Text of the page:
This original announcement was published by the EPA on July 3, 2021. Click here for more information.
The U.S. Environmental Protection Agency (EPA) is taking action to alleviate a supply-chain issue facing the pesticide industry. EPA is allowing registrants of non-antimicrobial pesticide products to substitute some combination of pre-approved alternate inert ingredients for inert ingredients derived from propylene oxide (PO) feedstocks that are in limited supply due to weather events that occurred in the U.S. Gulf Coast in February 2021. EPA is allowing these substitutions even in cases where propylene glycol is added to the formulation or is part of a brand-name mixture in which the full composition is known to the registrant.
The pre-approved alternates are glycerin (CAS Reg. No. 56-81-5), diethylene glycol (CAS Reg. No. 111-46-6), ethylene glycol (CAS Reg No. 107-21-1); and/or 1,3-propanediol (CAS Reg. No. 504-63-2).
This action, known as “Propylene Glycol Phase 2 – ‘Not In-Kind’ Substitution Mechanism,” relates only to non-antimicrobial pesticide products. The agency will handle “not-in-kind” substitutions for antimicrobial pesticide products on a case-by-case basis.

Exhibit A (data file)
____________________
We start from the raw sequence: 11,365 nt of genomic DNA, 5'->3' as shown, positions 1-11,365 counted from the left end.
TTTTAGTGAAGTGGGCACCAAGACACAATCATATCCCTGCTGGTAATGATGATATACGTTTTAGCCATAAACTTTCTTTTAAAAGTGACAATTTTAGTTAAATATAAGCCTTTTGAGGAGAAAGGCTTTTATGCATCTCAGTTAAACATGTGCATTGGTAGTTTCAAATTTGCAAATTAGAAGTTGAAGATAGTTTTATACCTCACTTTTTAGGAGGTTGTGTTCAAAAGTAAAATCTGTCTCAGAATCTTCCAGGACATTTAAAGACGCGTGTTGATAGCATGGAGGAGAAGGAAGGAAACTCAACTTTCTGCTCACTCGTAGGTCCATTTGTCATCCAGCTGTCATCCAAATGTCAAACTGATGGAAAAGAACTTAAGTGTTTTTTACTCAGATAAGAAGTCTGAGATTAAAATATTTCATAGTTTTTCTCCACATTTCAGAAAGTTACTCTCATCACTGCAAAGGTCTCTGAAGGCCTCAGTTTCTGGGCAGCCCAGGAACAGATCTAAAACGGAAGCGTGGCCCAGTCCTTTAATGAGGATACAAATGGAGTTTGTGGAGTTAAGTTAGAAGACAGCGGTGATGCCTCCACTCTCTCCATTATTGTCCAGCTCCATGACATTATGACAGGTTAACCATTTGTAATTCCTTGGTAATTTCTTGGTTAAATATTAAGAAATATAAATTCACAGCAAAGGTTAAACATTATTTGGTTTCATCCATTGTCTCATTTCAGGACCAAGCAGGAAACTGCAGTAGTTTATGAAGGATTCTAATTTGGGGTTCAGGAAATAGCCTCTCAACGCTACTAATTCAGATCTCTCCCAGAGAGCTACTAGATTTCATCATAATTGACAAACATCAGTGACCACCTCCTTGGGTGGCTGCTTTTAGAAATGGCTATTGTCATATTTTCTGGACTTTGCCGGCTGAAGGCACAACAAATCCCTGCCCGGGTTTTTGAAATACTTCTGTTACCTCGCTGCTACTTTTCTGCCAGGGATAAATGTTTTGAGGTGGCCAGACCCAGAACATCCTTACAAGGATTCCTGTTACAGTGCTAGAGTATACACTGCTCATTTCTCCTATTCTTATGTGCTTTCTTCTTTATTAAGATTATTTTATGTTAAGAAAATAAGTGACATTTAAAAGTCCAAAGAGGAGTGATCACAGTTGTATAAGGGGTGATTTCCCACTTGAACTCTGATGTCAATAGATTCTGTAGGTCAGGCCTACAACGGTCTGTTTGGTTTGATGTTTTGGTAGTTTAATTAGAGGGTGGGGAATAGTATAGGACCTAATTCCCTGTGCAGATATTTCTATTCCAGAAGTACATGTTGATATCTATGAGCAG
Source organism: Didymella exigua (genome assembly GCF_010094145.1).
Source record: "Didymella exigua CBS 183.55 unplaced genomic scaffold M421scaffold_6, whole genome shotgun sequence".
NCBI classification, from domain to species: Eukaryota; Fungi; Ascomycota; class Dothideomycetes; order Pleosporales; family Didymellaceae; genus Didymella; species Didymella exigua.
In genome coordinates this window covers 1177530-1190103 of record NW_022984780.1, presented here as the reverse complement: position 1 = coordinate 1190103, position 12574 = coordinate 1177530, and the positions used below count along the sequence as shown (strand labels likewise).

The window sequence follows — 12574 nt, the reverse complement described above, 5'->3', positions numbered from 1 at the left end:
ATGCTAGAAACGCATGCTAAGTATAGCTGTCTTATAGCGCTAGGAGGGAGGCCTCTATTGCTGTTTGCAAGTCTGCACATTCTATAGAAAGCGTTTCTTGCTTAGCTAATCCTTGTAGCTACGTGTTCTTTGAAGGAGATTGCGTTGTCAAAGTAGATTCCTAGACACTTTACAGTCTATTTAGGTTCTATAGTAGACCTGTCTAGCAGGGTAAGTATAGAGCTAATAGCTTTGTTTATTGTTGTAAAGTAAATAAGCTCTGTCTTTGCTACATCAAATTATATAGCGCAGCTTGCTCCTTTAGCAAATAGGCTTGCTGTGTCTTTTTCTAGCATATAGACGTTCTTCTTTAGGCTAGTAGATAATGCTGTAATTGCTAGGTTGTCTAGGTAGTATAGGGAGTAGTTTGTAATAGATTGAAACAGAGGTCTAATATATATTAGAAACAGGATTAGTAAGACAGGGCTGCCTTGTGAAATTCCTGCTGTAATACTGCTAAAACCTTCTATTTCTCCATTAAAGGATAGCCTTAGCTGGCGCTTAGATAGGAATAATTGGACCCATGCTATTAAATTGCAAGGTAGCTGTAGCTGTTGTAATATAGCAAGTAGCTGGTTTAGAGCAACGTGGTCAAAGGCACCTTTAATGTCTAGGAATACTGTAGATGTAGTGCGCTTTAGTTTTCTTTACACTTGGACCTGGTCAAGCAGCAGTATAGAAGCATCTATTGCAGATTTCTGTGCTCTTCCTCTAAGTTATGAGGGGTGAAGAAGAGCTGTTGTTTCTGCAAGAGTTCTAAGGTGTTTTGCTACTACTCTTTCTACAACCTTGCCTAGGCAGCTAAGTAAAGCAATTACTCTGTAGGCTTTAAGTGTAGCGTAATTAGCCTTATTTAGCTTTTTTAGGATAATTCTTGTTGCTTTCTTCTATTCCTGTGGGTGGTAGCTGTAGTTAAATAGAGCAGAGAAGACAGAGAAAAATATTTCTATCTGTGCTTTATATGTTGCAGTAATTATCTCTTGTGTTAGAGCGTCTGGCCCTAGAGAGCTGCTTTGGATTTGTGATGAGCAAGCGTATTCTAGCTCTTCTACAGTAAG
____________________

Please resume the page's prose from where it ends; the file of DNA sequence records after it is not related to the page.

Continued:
sis.In April 2021, EPA implemented “Propylene Glycol Phase 1 – ‘In-Kind’ Substitution Mechanism,” to allow certain in-kind substitutions to address propylene glycol supply-chain shortages.
These actions require registrants to self-certify that the substitute inert ingredients serve the same function in the product as propylene glycol and that the change will not impact either the validity of any product-specific data submitted in support of the registration or the product’s acute toxicity category or physical/chemical characteristics in a way that would require label modifications. Registrants must also certify that the substitution will not affect the product’s fitness for its intended purposes in terms of efficacy, phytotoxicity, or any other factor.
This action is time limited, extending to December 31, 2021. Any registrants who wish to make the substitution permanent will have to go through the standard amendment process outlined in PRN 98-10.